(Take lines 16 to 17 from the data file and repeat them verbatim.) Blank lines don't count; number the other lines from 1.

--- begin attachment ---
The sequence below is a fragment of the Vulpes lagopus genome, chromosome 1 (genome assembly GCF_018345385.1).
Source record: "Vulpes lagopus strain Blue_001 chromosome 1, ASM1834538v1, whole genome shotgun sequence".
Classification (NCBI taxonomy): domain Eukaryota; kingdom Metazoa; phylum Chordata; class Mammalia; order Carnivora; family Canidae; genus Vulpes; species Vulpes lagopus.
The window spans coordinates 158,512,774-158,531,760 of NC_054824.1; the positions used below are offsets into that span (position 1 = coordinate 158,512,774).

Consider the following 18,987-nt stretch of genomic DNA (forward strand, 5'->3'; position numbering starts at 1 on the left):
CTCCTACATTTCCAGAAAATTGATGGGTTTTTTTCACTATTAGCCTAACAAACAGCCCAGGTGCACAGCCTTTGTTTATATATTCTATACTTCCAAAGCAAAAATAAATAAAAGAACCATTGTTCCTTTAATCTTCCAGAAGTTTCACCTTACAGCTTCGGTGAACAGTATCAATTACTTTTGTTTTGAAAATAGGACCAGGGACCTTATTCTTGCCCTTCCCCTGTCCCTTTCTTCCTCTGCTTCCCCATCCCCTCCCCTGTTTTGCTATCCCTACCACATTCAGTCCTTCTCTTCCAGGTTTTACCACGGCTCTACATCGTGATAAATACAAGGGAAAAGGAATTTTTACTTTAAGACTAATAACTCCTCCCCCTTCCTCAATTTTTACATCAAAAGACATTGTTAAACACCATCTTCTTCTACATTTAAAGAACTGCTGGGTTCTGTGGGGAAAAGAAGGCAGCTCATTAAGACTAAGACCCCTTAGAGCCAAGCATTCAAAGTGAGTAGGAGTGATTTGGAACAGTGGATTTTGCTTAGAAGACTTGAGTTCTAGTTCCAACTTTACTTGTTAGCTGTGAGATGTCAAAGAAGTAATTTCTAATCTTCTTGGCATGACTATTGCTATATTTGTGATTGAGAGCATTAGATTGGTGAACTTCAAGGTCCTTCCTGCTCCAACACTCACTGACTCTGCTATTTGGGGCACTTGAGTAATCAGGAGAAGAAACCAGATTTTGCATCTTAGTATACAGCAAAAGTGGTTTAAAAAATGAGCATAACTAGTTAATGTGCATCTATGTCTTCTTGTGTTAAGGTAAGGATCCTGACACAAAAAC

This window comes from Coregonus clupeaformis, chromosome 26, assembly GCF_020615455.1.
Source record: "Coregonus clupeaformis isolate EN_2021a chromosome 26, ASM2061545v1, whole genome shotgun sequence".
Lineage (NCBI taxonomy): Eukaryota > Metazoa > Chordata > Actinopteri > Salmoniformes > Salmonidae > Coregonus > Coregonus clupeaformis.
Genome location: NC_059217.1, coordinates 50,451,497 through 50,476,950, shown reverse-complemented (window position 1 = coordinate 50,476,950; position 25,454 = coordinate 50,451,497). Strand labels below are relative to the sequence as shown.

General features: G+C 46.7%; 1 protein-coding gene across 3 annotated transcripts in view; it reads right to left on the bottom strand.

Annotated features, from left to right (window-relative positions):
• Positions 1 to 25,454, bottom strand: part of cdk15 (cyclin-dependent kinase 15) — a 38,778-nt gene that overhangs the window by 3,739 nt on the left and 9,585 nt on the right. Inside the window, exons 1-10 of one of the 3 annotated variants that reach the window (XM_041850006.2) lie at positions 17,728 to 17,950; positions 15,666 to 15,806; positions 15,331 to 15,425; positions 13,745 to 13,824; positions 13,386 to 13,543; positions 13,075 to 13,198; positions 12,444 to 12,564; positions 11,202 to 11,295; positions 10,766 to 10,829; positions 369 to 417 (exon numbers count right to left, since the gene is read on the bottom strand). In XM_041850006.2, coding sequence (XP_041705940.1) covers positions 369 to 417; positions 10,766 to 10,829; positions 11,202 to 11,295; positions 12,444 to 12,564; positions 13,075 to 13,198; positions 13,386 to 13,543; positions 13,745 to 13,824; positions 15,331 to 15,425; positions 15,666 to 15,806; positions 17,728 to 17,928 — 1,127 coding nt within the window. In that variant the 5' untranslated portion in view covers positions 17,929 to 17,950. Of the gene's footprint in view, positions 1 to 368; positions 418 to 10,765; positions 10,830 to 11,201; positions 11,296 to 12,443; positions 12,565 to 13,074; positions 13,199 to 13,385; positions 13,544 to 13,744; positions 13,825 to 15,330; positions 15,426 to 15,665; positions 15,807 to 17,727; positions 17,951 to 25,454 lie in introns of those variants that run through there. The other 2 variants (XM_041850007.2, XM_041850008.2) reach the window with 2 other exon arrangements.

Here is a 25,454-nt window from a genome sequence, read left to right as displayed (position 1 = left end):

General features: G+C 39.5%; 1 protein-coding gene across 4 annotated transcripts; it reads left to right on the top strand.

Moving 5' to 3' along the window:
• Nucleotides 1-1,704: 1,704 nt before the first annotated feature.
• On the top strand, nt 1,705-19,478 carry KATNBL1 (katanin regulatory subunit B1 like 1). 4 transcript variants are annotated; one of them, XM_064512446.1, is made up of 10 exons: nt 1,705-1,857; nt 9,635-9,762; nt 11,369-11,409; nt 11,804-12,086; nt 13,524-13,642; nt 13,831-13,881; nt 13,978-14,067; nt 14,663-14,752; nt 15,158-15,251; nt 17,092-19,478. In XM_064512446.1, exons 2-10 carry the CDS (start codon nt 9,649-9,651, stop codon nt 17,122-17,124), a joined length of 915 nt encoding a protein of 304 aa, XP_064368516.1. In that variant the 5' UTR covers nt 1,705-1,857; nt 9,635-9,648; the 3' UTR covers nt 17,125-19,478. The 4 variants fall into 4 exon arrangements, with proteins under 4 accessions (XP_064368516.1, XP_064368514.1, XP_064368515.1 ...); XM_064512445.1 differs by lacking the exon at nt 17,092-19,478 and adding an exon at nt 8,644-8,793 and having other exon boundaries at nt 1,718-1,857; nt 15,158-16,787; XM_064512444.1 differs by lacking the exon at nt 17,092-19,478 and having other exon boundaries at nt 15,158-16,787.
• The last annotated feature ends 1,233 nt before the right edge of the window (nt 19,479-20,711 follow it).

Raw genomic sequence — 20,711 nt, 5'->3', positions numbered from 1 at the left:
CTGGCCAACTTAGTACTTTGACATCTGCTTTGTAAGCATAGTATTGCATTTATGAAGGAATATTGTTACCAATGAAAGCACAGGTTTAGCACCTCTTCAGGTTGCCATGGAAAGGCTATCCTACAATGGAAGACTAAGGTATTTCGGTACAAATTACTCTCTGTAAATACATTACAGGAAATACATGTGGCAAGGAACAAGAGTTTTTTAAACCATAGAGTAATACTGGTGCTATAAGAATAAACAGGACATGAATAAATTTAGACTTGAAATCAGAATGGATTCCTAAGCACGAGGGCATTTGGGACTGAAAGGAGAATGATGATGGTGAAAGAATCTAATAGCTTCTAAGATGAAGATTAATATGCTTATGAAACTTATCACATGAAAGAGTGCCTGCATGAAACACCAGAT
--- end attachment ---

Moving 5' to 3' along the window:
• Nucleotides 1-1,704: 1,704 nt before the first annotated feature.